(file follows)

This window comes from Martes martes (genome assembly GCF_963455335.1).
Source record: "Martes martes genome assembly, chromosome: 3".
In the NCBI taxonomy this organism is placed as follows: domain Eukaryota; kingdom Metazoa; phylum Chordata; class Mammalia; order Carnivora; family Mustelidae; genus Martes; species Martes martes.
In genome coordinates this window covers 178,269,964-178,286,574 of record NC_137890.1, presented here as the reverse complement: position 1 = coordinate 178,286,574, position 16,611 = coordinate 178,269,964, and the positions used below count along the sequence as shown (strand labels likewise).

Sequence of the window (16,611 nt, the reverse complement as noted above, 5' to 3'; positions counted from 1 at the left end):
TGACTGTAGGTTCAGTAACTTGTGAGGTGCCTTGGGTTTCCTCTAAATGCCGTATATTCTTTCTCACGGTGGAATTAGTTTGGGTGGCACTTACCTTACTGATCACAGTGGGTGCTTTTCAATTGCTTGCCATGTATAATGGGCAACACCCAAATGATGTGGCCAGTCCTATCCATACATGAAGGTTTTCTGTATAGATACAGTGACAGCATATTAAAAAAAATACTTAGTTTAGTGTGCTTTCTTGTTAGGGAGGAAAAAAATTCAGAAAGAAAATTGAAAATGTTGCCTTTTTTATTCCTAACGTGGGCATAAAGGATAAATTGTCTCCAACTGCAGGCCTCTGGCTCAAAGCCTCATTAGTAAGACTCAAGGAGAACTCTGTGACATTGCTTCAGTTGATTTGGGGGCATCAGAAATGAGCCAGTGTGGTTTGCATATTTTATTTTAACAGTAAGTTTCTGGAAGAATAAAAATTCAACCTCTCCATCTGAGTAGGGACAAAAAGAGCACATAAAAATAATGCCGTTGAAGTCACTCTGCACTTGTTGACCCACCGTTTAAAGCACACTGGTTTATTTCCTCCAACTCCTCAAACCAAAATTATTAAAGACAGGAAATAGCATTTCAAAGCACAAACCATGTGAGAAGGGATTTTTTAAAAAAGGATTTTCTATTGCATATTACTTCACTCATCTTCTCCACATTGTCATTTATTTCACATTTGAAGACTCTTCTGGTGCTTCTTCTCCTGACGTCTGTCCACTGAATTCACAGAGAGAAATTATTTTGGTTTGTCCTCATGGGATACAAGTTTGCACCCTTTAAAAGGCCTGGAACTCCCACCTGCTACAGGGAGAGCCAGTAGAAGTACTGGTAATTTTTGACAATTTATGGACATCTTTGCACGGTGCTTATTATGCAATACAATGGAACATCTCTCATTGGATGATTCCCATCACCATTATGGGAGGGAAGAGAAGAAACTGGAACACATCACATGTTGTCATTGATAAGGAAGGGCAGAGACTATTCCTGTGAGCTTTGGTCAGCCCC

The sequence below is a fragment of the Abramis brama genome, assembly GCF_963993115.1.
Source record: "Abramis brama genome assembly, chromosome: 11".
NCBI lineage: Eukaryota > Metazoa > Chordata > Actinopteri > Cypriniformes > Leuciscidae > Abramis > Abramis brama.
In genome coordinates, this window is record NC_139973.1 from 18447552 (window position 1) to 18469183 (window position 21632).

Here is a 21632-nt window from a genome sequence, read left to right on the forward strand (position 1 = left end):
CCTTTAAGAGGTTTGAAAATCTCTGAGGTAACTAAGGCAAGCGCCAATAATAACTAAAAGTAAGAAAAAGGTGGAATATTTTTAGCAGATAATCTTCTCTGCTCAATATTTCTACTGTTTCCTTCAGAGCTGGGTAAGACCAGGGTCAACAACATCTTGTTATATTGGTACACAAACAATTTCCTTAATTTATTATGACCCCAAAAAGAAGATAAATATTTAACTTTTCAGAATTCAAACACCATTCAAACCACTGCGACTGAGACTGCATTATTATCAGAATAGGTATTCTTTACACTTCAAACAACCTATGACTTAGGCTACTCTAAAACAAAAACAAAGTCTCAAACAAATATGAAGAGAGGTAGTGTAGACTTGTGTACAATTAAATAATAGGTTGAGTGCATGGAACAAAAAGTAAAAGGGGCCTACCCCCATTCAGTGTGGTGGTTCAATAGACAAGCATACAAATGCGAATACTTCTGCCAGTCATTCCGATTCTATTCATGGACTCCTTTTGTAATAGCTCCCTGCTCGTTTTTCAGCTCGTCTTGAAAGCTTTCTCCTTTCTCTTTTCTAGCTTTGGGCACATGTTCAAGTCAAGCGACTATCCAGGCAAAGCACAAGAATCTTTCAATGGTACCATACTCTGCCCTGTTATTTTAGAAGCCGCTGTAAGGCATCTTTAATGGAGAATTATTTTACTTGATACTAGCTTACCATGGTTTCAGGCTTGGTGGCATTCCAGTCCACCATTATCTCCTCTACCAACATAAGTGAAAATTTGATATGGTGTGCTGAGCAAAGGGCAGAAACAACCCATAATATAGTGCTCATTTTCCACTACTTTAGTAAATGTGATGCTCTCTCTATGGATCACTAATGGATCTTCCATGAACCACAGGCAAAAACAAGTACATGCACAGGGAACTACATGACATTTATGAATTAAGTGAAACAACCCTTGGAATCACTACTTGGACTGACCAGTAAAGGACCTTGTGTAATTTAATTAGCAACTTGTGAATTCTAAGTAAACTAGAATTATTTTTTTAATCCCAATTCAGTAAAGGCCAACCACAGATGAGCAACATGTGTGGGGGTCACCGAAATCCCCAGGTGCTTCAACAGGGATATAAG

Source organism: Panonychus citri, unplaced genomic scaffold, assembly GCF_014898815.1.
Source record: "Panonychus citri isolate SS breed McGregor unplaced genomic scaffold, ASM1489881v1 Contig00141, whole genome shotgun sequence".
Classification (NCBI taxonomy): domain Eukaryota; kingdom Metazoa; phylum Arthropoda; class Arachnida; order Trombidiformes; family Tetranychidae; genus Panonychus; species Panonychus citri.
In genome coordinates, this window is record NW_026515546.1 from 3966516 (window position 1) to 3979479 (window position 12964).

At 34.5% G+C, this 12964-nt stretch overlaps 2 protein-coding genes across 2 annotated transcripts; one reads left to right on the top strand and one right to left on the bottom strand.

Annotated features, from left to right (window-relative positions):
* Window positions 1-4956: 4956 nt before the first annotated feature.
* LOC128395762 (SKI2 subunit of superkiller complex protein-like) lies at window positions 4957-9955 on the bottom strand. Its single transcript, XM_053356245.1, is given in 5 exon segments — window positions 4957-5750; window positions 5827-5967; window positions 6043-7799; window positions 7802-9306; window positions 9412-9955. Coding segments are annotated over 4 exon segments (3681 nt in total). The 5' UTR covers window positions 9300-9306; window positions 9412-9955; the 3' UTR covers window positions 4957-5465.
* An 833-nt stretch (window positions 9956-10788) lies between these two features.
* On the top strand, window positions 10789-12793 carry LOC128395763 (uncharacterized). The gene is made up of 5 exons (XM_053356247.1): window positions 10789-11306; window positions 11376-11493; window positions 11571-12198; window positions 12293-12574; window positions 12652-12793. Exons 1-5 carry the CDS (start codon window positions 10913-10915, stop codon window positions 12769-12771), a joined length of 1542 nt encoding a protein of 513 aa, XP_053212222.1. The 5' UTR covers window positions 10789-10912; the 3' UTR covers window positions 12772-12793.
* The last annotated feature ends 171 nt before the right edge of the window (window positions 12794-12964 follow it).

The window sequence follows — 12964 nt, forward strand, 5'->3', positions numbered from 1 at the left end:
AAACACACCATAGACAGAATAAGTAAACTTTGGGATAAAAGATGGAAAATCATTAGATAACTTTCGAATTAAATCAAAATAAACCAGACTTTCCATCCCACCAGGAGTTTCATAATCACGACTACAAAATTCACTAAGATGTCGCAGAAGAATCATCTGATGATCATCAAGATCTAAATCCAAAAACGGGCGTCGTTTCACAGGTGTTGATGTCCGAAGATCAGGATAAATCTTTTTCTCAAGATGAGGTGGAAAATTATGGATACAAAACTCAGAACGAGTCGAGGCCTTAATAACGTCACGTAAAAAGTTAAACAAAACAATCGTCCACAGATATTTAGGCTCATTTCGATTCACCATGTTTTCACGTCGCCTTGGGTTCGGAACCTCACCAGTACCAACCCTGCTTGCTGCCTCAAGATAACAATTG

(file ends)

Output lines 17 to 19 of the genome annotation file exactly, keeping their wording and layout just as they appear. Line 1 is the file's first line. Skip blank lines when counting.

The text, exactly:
At 34.5% G+C, this 12964-nt stretch overlaps 2 protein-coding genes across 2 annotated transcripts; one reads left to right on the top strand and one right to left on the bottom strand.

Annotated features, from left to right (window-relative positions):
* Window positions 1-4956: 4956 nt before the first annotated feature.